Speedy Tip: Use some stiff electrical wire, coat hangers, welding rods, or other such material to make a template for your line routing. This will aid in determining how long your line needs to be to make that cut.

Once you have your line cut to length, your next hurdle is bending the line to match your template, and for that you will need a tube bender. Speedway offers several bending tools, including a dedicated 3/16-inch brake line bender, along with other bending tools/pliers for other line sizes suitable for transmission cooler, fuel line, and more. We also have this great video with several tips on fluid line bending, creating templates, and more. With your fluid line cut to the proper length and bent up to your routing satisfaction, you can now get down to the task of flaring the ends for installation of the line.

Which leads us to the brake line flare tool itself. You will find Speedway offers several 37-degree flare tool options and the more common 45-degree flare tool for just about any budget. Most can be mounted in a vice to aid in stability during use and we even offer a pair of “on car” flaring tools for 45-degree flaring needs for repairing original lines or working in tight spaces. Like most tools, we suggest buying the best brake line flaring tool and it will last you a lifetime. The 45-degree double flare tool will obviously see the most use, as it can be used for repairs on all sorts of vehicles, but if you are even remotely considering AN brake hoses or a fuel system with AN fittings, grab that 37-degree flare tool kit as well, so it is always at the ready in your toolbox drawer.

How do I flare a brake or Fuel line?

Alright, you have your line cut to length and bent to your template/routing. It is time to take a deep breath, exhale slowly, and get to flaring those line ends. Where to start in your quest to learn how to flare brake line? First things first, place the inverted flare fitting (45-degree flare) or tube nut and tube sleeve (37-degree flare) over the cut and finished end of your line in the proper direction. What we are trying to do here is prevent you from making the biggest mistake in brake and fuel line flaring projects—making a perfect flare and then realizing you left the fitting off the end of the line. We have all done it, but you do not have to if you take a minute and plan and are organized. Trust us, there is no worse feeling than admiring your new, perfect flare, and then spotting the tube nut or flare fitting sitting on the bench in front of you! Do not be that person!

Speedy Tip: The 3/16 brake line used for brake lines normally comes with a 3/8-24 inverted flare fittings. If the master cylinder, proportioning valve, or other hardware requires a different size fitting, do not use an adapter, simply install the correct size fitting when building the line. You can find all manner of brake line fittings to build your lines on the Speedway Motors website.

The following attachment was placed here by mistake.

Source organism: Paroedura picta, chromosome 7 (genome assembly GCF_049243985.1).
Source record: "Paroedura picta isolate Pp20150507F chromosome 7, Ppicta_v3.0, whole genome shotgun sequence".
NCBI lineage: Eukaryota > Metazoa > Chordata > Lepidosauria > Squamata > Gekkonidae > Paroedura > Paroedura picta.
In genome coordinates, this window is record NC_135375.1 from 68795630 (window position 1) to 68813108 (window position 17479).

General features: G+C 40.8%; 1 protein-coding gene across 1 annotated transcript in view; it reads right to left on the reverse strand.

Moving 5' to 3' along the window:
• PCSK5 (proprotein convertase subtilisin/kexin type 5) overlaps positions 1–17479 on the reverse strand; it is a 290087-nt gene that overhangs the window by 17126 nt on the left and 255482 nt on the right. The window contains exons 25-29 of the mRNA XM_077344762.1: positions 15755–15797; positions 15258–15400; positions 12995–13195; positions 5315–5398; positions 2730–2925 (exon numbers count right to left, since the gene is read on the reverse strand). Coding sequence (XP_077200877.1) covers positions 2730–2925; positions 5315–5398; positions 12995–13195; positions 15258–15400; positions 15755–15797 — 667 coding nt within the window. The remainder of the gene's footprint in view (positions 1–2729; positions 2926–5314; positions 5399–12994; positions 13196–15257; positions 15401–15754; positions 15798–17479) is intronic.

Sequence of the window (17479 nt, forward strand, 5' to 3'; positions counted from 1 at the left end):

With your line fittings in place, you can proceed to insert the hard line into the correctly sized opening in the clamping bar of your tool of choice, set the line depth according to the tool’s instructions, and secure the line. Then, depending upon whether you are performing a 37-degree flare or a 45-degree inverted flare, you will use the tool’s forcing cone to make a single flare directly into the end of the hard line, or you will use the forcing cone double flaring adapter to the first step of your double flare. If you are creating a 37-degree flare you are done and can remove the line from the tool. For a 45-degree inverted flare you back off the forcing cone, remove the double flaring adapter, and then tighten the forcing cone a second time to fold the line down on itself to create the second, or double flare. We covered these steps in greater detail in a past Toolbox article as well.

The quality of the flare is usually directly proportional to the quality of the tool and the person using it. When at all possible, use a sturdy bench mounted vise to secure the flaring tool. This not only frees up both of your hands, but the immobility of the tool itself versus it flailing around in your hands greatly aids in a quality flare. When flaring add a drop of brake fluid or machine oil to the forcing cone (and adapter if doing 45-degree flares) to reduce friction forces, making the job go more smoothly. Lastly, use a flare cone lapping tool, such as the Koul Tools Sure Seat Lapping Tool, to dress the flare seat for a leak-free installation.

So, if you are ready to start flaring some hard line on your project grab the proper tools, some scrap hard line, and go practice a few cuts, bends, and flares until you feel comfortable doing the job and you will have your brake, fuel, transmission, and other fluid lines plumbed in no time!